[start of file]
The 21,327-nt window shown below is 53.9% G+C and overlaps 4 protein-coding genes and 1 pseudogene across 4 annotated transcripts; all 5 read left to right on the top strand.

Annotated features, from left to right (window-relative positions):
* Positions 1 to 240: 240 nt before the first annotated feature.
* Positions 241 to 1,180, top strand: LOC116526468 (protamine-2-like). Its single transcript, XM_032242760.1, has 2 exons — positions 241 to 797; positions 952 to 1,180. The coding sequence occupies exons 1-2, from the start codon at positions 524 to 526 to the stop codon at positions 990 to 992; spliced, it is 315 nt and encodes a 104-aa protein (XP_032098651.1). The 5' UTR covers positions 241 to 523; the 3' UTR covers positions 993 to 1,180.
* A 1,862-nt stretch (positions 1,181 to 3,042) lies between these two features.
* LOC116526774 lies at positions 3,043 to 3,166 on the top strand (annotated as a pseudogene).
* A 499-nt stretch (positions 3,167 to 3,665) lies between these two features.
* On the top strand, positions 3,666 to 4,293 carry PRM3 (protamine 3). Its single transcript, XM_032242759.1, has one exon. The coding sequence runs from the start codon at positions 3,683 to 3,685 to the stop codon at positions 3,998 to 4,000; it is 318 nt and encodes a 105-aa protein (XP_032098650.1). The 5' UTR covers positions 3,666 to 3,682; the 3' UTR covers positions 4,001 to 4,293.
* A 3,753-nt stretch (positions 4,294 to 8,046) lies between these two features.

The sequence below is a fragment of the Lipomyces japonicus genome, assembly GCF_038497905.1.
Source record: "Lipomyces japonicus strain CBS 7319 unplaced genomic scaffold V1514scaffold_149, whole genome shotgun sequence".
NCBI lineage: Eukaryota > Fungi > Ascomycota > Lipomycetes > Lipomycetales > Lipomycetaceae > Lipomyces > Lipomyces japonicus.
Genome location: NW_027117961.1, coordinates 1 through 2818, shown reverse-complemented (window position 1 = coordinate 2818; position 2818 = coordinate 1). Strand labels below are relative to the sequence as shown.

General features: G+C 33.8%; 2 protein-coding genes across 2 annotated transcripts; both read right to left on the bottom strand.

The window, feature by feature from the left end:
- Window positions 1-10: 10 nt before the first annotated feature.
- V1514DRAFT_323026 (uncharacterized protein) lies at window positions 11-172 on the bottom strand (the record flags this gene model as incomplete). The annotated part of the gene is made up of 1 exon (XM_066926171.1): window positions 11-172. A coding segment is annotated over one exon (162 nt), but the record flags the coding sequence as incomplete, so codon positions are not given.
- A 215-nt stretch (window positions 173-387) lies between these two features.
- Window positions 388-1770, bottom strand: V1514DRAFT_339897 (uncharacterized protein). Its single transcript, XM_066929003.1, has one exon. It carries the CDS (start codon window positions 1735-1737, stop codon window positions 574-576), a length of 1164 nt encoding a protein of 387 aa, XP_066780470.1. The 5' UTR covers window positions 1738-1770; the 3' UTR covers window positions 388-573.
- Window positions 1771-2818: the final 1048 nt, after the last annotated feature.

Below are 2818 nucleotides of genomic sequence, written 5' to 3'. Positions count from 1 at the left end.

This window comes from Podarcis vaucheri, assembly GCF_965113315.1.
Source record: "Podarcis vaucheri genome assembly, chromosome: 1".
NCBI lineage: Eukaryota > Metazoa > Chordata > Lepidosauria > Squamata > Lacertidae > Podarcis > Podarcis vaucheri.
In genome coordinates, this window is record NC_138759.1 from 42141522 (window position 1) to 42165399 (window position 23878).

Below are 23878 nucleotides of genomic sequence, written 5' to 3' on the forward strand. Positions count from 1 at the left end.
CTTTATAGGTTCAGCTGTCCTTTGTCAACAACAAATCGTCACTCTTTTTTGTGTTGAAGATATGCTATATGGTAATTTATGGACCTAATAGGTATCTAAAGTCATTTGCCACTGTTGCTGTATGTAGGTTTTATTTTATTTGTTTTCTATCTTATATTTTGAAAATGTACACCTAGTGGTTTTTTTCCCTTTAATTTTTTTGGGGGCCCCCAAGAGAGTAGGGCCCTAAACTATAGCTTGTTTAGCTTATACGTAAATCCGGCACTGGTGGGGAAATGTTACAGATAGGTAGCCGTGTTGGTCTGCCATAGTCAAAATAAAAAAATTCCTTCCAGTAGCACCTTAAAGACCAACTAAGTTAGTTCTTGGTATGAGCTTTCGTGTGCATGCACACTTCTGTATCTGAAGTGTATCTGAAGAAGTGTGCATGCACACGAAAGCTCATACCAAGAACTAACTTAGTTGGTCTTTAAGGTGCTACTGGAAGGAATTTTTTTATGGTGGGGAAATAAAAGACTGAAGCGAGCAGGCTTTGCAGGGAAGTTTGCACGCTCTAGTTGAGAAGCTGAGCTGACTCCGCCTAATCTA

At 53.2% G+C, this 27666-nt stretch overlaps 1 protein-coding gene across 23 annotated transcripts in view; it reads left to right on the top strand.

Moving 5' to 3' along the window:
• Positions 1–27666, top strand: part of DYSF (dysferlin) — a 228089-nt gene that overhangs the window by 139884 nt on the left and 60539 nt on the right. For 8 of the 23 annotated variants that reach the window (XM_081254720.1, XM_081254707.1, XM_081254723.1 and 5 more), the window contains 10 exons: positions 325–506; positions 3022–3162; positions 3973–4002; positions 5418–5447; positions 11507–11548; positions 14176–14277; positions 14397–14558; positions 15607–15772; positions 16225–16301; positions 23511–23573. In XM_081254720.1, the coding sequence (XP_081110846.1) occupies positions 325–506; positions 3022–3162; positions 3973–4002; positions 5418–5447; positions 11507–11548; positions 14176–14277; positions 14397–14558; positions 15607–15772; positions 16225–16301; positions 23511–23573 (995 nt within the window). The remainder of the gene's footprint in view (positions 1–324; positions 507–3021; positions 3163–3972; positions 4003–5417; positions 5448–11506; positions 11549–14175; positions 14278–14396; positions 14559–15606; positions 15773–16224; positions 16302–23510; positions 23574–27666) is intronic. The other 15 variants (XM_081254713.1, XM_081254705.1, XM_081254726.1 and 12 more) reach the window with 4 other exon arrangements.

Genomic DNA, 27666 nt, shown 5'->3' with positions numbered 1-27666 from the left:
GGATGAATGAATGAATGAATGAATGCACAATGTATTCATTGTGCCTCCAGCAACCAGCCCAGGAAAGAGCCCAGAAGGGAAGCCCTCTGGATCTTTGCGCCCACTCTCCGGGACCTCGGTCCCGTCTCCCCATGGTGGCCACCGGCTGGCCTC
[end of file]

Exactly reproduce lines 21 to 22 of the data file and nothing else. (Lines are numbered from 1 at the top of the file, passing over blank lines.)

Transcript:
Below are 2818 nucleotides of genomic sequence, written 5' to 3'. Positions count from 1 at the left end.

This window comes from Podarcis vaucheri, assembly GCF_965113315.1.